Eight years late, the request for a European Arrest Warrant for Assange was finally put to the appropriate authority, writes Craig Murray.
When, eight years late, the European Arrest Warrant request for Julian Assange was finally put before a Swedish court, the court refused to issue it.
Readers of this blog are amongst the very few people who have had the chance to learn that the original European Arrest Warrant for Julian Assange from Sweden was not issued by any court but by a prosecutor; that this was upheld in the U.K. Supreme Court despite the court’s open acknowledgement that this was not what the U.K. Parliament had intended by the phrase that the warrant must come from a “judicial authority;” and that the law had been changed immediately thereafter so it could not be done again.
Consequently, in seeking a new European Arrest Warrant against Assange, Swedish prosecutors had finally, eight years on, to ask a court for the warrant. And the court looked at the case and declined, saying that the move would be disproportionate. It therefore remains the case that there is no Swedish extradition warrant for Assange. This is a desperate disappointment to the false left in the U.K., the Blairites and their ilk, who desperately want Assange to be a rapist in order to avoid the moral decision about prosecuting him for publishing truths about the neocon illegal wars that they support.
The problem is that the evidence of sexual crimes was always extremely, extremely weak to anybody who took the trouble to examine it — which is why the same false left were desperate to convince us that it was wrong to examine the evidence as the “victim” must always be believed, a strange abandonment of the entire principle of justice.
In the lesser charge, which fell through the statute of limitations, Anna Ardin claimed that during the act of sex Julian Assange had deliberately torn the condom with his fingers. But the torn condom she produced to police had none of Assange’s DNA on it, a physical impossibility.
In the remaining charge of “rape, less serious,” Sofie Wilen alleges the following. She had consensual sex with Assange in her bed. She then dozed and was “half asleep” when Assange started having sex with her again. He states that she was fully awake and responsive through a series of sexual acts.
I have looked Julian Assange in the eye when he explained what happened, and believed him. I have not had the same opportunity with Sofie Wilen, and quite possibly she is equally honest in her account of events and I would believe her too. They had both been drinking. The difficulty is that this scenario is incapable of proof. A private sexual act that everybody agrees started and was consummated as fully consensual, but then continues or resumes as one partner is drifting off or has drifted off, but the other partner says they were still awake, absent a recording is quite simply incapable of proof either way.
Seeking DNA Test, Not Rape Charge
What is beyond doubt true is that Sofie Wilen had no thought she had been raped when she met police to ask if Assange could be compelled to take a DNA test — a visit to the police which had been encouraged by Anna Ardin (she of the faked condom evidence). Ardin was present during Wilen’s police interview.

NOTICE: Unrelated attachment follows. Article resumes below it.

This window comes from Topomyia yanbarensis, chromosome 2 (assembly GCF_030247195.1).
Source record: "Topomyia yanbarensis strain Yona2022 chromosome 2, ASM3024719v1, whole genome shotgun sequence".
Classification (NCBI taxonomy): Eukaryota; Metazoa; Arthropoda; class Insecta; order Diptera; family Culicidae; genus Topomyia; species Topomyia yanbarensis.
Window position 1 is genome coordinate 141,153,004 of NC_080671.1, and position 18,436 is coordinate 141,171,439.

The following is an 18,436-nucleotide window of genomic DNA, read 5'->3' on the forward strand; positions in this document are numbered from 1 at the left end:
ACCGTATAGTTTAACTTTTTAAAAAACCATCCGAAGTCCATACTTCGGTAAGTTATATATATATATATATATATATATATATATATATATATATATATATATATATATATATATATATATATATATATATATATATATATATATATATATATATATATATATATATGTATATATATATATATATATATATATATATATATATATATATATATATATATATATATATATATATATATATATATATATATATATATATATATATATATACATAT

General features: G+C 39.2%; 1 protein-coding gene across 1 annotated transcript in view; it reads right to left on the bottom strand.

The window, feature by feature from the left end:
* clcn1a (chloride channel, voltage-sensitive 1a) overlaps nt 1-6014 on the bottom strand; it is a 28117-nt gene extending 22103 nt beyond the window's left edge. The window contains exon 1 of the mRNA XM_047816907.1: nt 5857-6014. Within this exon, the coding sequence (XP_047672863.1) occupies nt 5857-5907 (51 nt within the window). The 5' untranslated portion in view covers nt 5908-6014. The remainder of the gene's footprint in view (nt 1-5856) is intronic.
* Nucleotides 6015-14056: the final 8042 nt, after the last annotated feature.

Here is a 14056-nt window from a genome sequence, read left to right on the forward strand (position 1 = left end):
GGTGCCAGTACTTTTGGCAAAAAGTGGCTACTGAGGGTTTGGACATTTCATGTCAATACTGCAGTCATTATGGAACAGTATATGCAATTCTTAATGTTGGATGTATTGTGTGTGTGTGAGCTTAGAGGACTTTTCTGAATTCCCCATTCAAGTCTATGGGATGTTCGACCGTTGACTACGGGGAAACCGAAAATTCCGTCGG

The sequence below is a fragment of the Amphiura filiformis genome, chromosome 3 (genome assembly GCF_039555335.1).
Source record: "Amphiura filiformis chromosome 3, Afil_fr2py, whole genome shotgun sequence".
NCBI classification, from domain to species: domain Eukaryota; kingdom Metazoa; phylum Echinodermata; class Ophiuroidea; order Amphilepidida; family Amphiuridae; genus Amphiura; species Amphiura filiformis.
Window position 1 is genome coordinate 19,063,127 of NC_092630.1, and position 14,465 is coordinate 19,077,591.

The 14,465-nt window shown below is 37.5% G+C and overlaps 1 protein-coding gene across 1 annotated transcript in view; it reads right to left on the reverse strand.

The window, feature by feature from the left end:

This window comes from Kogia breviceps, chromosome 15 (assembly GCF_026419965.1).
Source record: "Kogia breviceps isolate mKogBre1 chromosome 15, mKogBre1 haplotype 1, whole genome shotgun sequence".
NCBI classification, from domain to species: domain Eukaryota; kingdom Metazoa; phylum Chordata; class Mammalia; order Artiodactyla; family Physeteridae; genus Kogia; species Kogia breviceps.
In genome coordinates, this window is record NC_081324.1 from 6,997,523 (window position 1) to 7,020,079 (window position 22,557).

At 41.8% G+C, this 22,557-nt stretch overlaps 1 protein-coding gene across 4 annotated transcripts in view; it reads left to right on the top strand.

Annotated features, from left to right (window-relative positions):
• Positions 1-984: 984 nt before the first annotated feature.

At the police station, Wilen texted a friend at 14.25 “did not want to put any charges against JA but the police wanted to get a grip on him.”
At 17.26 she texted that she was “shocked when they arrested JA because I only wanted him to take a test.”
The next evening at 22.22 she texted “it was the police who fabricated the charges.”
Despite this, Wilen’s lawyer is adamant that she now does wish a prosecution to proceed. The problem is that question of proof. As the court has seen, there is none.
Willing to Be Interviewed
Julian Assange was interviewed in detail in Sweden before he was given permission to leave the country when the case was dropped by the chief prosecutor of Stockholm. When it was reopened by another prosecutor (possibly in Sweden), who issued the European Arrest Warrant, Assange at all times during his detention in the U.K. declared his willingness to be interviewed again, and eventually was interviewed over two days in the Ecuadorian Embassy in November 2016.
Julian Assange has never tried to avoid the investigation in Sweden. His concern was always that the whole thing was cooked up as a ruse to get him into custody for extradition to the U.S.A. Events have proved this to be true.
To return to Sweden, the remaining question at issue is a very simple one. Was Sofie Wilen awake and responsive when sex was resumed, as Julian Assange insists, or was she “half-asleep” as Sofie says? Exhaustive questioning both in Stockholm and London has failed to produce an answer which could convince a court to issue a warrant. Prosecutor Eva-Marie Persson is now going to apply to interview Assange again. I genuinely cannot see what she feels this is going to achieve, unless she hopes to harass an ill man into a false confession.
The Swedish courts have finally injected a note of realism. The evidence Assange broke any law in Sweden has never stacked up. At some point, this poisonous farrago of prosecutorial grandstanding and Swedish sexual politics needs to be brought to a close.
Craig Murray is an author, broadcaster and human rights activist. He was British ambassador to Uzbekistan from August 2002 to October 2004 and rector of the University of Dundee from 2007 to 2010. This article is from his website.